All numerical studies show that the homogeneous liquid is less responsive to external and internal factors on the liquid inside the tank than the heterogeneous liquid, requiring solutions to reduce tank structure damage.

References

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  • [1]

    T. Zhou and T. Endreny, “The straightening of a river meander leads to extensive losses in flow complexity and ecosystem services,” Water (Switzerland), vol. 12, no. 6, 2020. https://doi.org/10.3390/W12061680.

    • Search Google Scholar
    • Export Citation
  • [2]

    S. Koley, “Sustainability appraisal of arsenic mitigation policy innovations in West Bengal, India,” Infrastruct. Asset Manag., vol. 10, no. 1, pp. 1737, Nov. 2022. https://doi.org/10.1680/jinam.21.00021.

    • Search Google Scholar
    • Export Citation
  • [3]

    R. A Ibrahimi, Liquid Sloshing Dynamics Theory and Applications. New York: Cambridege University Press, 2005.

  • [4]

    L. K. Forbes, “Sloshing of an ideal fluid in a horizontally forced rectangular tank,” J. Eng. Math., vol. 66, no. 4, pp. 395412, 2010. https://doi.org/10.1007/s10665-009-9296-9.

    • Search Google Scholar
    • Export Citation
  • [5]

    G. Agawane, V. Jadon, V. Balide, and R. Banerjee, “An experimental study of sloshing noise in a partially filled rectangular tank,” SAE Int. J. Passeng. Cars - Mech. Syst., vol. 10, no. 2, pp. 391400, 2017. https://doi.org/10.4271/2017-01-9678.

    • Search Google Scholar
    • Export Citation
  • [6]

    Y. Chen and X. Mi-An, “Numerical simulation of liquid sloshing with different filling levels using OpenFOAM and experimental validation,” Water MDPI's, vol. 10, pp. 181752, 2018. https://doi.org/10.3390/w10121752.

    • Search Google Scholar
    • Export Citation
  • [7]

    H. Essaouini, et al.Sloshing of a heterogeneous perfect liquid in a rectangular tank subjected to horizontal dynamic excitation,” 13th Congr. Mech., vol. 2017, pp. 1315, 2017.

    • Search Google Scholar
    • Export Citation
  • [8]

    H. Essaouini, J. Elbahaoui, L. Elbakkali, and P. Capodanno, “Sloshing of heterogeneous liquid in partially filled tanks: example of a vibration system without compactness,” Br. J. Math. Comput. Sci., vol. 9, no. 3, pp. 224236, 2015. https://doi.org/10.9734/bjmcs/2015/17220.

    • Search Google Scholar
    • Export Citation
  • [9]

    H. Essaouini, L. El Bakkali, and P. Capodanno, “Analysis of small oscillations of a heavy almost-homogeneous liquid-gas system,” Mech. Res. Commun., vol. 37, no. 3, pp. 337340, 2010. https://doi.org/10.1016/j.mechrescom.2010.01.003.

    • Search Google Scholar
    • Export Citation
  • [10]

    J. El Bahaoui, H. Essaouini, and L. El Bakkali, “Sloshing analysis of a heterogeneous viscous liquid in immovable tank under pitching excitation,” J. Appl. Fluid Mech., vol. 13, no. 5, pp. 13911405, 2020. https://doi.org/10.36884/JAFM.13.05.30573.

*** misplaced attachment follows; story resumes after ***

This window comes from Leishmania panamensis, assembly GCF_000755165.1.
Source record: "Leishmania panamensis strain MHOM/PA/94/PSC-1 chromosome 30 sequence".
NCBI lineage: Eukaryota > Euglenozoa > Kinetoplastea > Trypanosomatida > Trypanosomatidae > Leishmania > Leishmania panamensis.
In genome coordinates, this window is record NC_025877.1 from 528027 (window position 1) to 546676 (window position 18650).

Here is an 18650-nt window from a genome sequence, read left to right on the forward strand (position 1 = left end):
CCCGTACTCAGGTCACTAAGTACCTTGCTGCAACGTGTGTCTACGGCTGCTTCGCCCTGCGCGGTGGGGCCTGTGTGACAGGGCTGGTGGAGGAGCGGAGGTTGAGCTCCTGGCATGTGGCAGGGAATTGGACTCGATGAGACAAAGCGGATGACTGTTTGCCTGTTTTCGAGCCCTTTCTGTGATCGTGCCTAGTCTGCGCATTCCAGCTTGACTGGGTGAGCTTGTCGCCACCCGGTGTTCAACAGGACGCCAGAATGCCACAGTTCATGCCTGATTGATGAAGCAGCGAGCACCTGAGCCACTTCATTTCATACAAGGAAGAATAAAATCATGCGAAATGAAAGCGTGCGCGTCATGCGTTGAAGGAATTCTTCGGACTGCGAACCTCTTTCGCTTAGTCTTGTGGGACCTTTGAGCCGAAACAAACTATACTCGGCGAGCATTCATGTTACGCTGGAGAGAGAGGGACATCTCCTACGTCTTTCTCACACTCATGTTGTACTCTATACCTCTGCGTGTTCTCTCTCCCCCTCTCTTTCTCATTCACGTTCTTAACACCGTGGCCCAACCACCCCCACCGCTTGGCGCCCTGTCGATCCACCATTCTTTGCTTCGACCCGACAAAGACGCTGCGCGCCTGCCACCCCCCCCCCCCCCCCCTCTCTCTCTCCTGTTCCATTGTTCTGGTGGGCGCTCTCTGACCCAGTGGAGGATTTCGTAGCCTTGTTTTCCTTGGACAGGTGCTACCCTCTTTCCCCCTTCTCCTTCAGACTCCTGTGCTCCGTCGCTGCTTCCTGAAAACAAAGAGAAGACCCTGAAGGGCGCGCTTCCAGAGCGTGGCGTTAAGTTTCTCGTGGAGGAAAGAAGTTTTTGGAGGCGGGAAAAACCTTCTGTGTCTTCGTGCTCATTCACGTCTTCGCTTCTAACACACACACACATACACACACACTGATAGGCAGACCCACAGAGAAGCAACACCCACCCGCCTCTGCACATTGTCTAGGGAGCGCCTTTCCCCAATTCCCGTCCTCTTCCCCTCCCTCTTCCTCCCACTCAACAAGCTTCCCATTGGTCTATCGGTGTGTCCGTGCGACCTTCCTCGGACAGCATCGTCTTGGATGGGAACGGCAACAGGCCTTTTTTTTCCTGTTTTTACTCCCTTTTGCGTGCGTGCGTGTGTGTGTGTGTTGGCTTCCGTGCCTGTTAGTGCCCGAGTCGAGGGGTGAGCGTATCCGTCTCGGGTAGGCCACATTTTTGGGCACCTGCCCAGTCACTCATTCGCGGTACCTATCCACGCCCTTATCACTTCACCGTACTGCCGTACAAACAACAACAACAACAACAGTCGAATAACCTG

• Search Google Scholar
    • Export Citation
  • [11]

    A. Sulisetyono, M. R. Nurfadhi, and Y. S. Hadiwidodo, “Sloshing effects on the longitudinal tank type C due to motions of the LNG ship,” J. Appl. Eng. Sci., vol. 18, no. 1, pp. 140146, 2020. https://doi.org/10.5937/jaes18-22763.

    • Search Google Scholar
    • Export Citation
  • [12]

    M. Luo, M. Xue, X. Yuan, F. Zhang, and Z. Xu, “Experimental and numerical study of stratified sloshing in a tank under horizontal excitation,” Hindawi, Shock Vib., vol. 2021, p. 14, 2021.

    • Search Google Scholar
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    S. Jamshidi, R. D. Firouz-Abadi, and S. Amirzadegan, “New mathematical model to analysis fluid sloshing in 3D tanks with slotted middle baffle,” Ocean Eng., vol. 262, p. 2022, 2022. https://doi.org/10.1016/j.oceaneng.2022.112061.

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    D. Liu and P. Lin, “A numerical study of three-dimensional liquid sloshing in tanks,” J. Comput. Phys., vol. 227, no. 8, pp. 39213939, 2008. https://doi.org/10.1016/j.jcp.2007.12.006.

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Senior editors

Editor-in-Chief: Ákos, LakatosUniversity of Debrecen, Hungary

Founder, former Editor-in-Chief (2011-2020): Ferenc Kalmár, University of Debrecen, Hungary

Founding Editor: György Csomós, University of Debrecen, Hungary

Associate Editor: Derek Clements Croome, University of Reading, UK

Associate Editor: Dezső Beke, University of Debrecen, Hungary

Editorial Board

  • Mohammad Nazir AHMAD, Institute of Visual Informatics, Universiti Kebangsaan Malaysia, Malaysia

    Murat BAKIROV, Center for Materials and Lifetime Management Ltd., Moscow, Russia

    Nicolae BALC, Technical University of Cluj-Napoca, Cluj-Napoca, Romania

    Umberto BERARDI, Toronto Metropolitan University, Toronto, Canada

    Ildikó BODNÁR, University of Debrecen, Debrecen, Hungary

    Sándor BODZÁS, University of Debrecen, Debrecen, Hungary

    Fatih Mehmet BOTSALI, Selçuk University, Konya, Turkey

    Samuel BRUNNER, Empa Swiss Federal Laboratories for Materials Science and Technology, Dübendorf, Switzerland

    István BUDAI, University of Debrecen, Debrecen, Hungary

    Constantin BUNGAU, University of Oradea, Oradea, Romania

    Shanshan CAI, Huazhong University of Science and Technology, Wuhan, China

    Michele De CARLI, University of Padua, Padua, Italy

    Robert CERNY, Czech Technical University in Prague, Prague, Czech Republic

    Erdem CUCE, Recep Tayyip Erdogan University, Rize, Turkey

    György CSOMÓS, University of Debrecen, Debrecen, Hungary